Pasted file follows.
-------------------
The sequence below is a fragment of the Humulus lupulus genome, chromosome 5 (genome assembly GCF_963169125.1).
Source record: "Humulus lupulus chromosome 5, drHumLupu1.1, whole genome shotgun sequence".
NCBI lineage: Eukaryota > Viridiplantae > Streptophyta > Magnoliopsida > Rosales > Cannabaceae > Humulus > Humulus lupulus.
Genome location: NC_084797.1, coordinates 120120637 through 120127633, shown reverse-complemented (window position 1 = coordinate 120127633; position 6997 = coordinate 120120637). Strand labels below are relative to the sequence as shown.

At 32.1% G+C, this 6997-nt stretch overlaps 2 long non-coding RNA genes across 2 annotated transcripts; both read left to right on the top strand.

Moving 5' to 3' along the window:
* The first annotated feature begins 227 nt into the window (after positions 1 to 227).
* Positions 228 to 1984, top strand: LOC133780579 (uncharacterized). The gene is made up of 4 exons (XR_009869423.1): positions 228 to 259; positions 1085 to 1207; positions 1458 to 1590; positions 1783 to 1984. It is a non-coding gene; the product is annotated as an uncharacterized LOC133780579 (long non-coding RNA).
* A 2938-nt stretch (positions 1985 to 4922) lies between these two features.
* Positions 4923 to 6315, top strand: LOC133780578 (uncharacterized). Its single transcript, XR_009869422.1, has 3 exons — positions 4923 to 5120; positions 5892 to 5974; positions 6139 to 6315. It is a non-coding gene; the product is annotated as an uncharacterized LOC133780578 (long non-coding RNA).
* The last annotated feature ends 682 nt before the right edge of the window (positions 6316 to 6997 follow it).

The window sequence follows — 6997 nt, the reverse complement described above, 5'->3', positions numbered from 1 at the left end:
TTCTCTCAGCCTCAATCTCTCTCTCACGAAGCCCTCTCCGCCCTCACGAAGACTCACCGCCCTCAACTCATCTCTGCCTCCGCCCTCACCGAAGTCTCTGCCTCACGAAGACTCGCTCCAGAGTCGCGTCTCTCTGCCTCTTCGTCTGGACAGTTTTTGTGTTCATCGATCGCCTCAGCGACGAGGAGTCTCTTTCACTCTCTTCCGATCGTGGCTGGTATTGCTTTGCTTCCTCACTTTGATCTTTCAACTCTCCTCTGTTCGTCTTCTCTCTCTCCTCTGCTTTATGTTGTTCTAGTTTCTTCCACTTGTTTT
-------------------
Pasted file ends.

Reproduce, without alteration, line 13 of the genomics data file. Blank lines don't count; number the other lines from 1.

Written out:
TTCTCTCAGCCTCAATCTCTCTCTCACGAAGCCCTCTCCGCCCTCACGAAGACTCACCGCCCTCAACTCATCTCTGCCTCCGCCCTCACCGAAGTCTCTGCCTCACGAAGACTCGCTCCAGAGTCGCGTCTCTCTGCCTCTTCGTCTGGACAGTTTTTGTGTTCATCGATCGCCTCAGCGACGAGGAGTCTCTTTCACTCTCTTCCGATCGTGGCTGGTATTGCTTTGCTTCCTCACTTTGATCTTTCAACTCTCCTCTGTTCGTCTTCTCTCTCTCCTCTGCTTTATGTTGTTCTAGTTTCTTCCACTTGTTTT